A federal judge in Montana has ruled that a “transformed” photograph of a Congressional candidate by the opposing party is fair use, and thus not actionable as copyright infringement. In Peterman v. Republican National Committee, case number 9:17-cv-00066 (D. Mont.), the court granted the RNC’s motion for summary judgment, dismissing the case brought by photographer Erika Peterman over the RNC’s use of Peterman’s photograph of Democratic Congressional candidate Rob Quist in a mailer. The court found, inter alia, that the RNC had sufficiently transformed Peterman’s image of Quist at a fundraising event by using the photo in a mailer that mocked the candidate’s background as a singer-songwriter.
Peterman sued the RNC in 2017, claiming she’d been hired by the Montana Democratic Party to photograph Quist only to discover that her image had been used without permission by the RNC in a mailer supporting Republican candidate Greg Gianforte, who eventually won the election.
The mailer, with the headline “Tell Liberal Rob Quist: It's Time to Face the Music," featured three photos of Quist taken from his campaign Facebook page without permission. One of the photos was Peterman’s, for which she’d retained ownership but had licensed to the campaign for free.
On cross-motions for summary judgment on the issue of fair use, the court found that the RNC’s minimal alterations to the photo, cropping it to fit the mailer and adding a stream of light from stage lights shining at Quist, were not, on their own, sufficiently transformative. However, reviewing the entire mailer, the court said, “The mailer uses Quist's musicianship to criticize his candidacy, subverting the purpose and function of the Work. With the addition of the treble clefs and text throughout, the mailer attempts to create an association between Quist's musical background and liberal political views… In this context, the image takes on a new meaning.” The court found that the placement of the image in the mailer changed the function and meaning of the work by connoting a critical message not inherent to the work itself. The court also found the RNC’s use of the photo to be non-commercial, “bolster[ing] the RNC's position as to the first factor of the fair use inquiry.”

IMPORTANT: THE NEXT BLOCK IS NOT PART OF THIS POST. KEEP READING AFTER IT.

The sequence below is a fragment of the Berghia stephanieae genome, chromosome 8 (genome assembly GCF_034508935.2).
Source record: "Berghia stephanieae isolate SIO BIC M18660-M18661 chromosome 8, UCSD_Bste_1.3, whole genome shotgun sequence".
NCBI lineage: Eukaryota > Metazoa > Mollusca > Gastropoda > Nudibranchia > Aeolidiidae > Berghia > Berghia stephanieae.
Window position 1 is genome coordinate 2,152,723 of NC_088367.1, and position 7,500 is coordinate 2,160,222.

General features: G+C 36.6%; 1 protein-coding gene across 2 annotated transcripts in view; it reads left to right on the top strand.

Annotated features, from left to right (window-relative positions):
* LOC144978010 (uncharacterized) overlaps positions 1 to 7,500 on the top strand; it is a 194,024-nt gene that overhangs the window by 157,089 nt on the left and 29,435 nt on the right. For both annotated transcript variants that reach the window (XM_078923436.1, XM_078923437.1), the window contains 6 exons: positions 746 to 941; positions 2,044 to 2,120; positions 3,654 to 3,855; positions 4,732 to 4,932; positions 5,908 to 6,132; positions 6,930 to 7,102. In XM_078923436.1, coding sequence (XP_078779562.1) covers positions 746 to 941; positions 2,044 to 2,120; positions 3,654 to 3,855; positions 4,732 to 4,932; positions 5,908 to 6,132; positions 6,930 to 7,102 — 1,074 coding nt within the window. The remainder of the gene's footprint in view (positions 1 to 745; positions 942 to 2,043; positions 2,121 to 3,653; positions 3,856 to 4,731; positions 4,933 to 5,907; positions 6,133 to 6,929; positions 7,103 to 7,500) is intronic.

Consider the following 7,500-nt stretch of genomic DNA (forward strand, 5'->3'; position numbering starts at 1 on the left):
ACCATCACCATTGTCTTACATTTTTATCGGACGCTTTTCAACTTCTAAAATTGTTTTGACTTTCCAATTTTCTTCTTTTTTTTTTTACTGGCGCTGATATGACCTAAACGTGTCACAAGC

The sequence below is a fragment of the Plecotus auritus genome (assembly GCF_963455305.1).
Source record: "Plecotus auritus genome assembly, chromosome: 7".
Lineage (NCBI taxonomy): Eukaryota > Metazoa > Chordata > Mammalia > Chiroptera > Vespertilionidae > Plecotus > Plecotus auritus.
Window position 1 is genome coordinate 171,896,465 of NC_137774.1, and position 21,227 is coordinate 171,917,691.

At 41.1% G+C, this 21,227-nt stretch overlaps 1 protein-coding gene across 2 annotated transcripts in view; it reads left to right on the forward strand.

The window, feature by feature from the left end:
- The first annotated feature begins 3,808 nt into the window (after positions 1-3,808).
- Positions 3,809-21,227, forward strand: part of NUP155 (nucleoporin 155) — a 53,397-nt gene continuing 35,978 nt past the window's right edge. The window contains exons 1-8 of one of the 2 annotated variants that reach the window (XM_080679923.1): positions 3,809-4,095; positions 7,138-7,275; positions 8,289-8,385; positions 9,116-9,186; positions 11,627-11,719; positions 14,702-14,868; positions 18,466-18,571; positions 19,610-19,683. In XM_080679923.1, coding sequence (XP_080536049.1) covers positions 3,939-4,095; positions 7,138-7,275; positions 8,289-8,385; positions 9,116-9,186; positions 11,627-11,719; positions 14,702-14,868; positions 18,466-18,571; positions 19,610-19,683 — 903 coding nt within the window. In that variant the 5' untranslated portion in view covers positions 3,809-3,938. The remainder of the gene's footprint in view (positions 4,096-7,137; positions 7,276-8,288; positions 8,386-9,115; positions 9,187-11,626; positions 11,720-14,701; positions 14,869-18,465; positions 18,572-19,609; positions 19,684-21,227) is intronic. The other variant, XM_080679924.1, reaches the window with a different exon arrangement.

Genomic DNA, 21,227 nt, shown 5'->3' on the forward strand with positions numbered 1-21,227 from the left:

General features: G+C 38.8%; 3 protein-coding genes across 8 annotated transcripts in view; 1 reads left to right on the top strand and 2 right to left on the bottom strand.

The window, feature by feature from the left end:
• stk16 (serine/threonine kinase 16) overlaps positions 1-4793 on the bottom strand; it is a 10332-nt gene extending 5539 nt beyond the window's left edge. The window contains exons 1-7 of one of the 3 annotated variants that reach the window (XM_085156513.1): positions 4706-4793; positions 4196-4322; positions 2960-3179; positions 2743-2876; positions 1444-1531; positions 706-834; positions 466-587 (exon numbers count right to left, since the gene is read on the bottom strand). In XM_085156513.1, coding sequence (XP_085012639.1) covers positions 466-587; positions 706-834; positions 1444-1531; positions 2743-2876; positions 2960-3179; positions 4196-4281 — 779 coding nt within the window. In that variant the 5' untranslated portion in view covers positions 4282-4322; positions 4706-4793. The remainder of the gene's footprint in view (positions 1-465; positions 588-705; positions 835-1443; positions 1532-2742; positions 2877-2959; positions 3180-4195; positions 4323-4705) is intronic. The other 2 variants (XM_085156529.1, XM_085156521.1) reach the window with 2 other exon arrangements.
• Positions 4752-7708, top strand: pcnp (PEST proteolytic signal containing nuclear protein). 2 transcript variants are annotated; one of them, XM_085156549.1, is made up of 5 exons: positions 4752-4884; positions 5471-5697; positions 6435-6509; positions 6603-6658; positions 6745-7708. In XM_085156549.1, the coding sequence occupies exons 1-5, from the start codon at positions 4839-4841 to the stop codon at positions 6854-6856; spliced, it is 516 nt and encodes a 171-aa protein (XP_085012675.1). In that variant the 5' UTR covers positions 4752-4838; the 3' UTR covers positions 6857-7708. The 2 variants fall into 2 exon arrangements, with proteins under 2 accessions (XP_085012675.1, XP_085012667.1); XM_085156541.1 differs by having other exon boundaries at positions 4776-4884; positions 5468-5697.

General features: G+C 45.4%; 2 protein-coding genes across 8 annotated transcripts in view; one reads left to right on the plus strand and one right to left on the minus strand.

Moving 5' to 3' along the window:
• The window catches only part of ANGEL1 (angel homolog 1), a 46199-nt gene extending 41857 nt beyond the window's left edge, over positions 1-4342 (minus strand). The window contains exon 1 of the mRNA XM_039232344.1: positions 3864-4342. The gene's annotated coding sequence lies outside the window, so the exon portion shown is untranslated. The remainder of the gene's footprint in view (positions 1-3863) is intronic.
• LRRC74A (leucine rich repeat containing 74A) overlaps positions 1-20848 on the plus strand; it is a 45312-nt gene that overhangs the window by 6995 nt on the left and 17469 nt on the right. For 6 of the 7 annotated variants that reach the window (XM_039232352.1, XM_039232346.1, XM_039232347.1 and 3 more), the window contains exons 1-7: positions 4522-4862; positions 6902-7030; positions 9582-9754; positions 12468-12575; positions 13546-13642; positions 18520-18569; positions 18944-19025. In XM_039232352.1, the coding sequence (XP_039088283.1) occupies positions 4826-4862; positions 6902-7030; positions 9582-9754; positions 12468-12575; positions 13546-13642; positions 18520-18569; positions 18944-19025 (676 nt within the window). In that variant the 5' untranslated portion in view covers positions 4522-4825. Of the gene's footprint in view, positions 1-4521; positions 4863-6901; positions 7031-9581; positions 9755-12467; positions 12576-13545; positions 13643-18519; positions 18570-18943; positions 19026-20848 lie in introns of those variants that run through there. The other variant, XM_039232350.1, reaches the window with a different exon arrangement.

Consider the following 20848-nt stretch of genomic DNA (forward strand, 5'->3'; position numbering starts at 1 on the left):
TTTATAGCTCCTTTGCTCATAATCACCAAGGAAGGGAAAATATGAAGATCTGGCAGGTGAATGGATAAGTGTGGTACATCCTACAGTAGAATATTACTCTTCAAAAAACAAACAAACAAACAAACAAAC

On the second factor (nature of the copyrighted work), the court noted that the photo had been published previously, and that Peterman herself had posted it to Twitter. The court said, “[A]bsent a complete suspension of common sense, it must be assumed that the MDP, Quist Campaign, and Peterman herself would have welcomed reposts, [etc.] by other pro-Quist social media users.” However, the creativity shown in the photo made this factor inconclusive.
On the final factor (effect on the market), the court ruled that the RNC’s use of the image wouldn’t harm Peterman’s ability to profit from it, noting that Peterman had already granted an unrestricted license to Quist’s campaign as part of her $500 fee to photograph the fundraiser. Per the court, “It is unclear how the work could conceivably have any future commercial value to Peterman. The work has no recognizable value outside of Quist's congressional campaign, and that value has been fully realized by Peterman.”
The court concluded, “Weighing the four factors of the [fair use] test, the court determines that the undisputed facts establish that the RNC is entitled to judgment as a matter of law… The RNC's use was moderately transformative and wholly noncommercial, and it performed a different market function than did the original.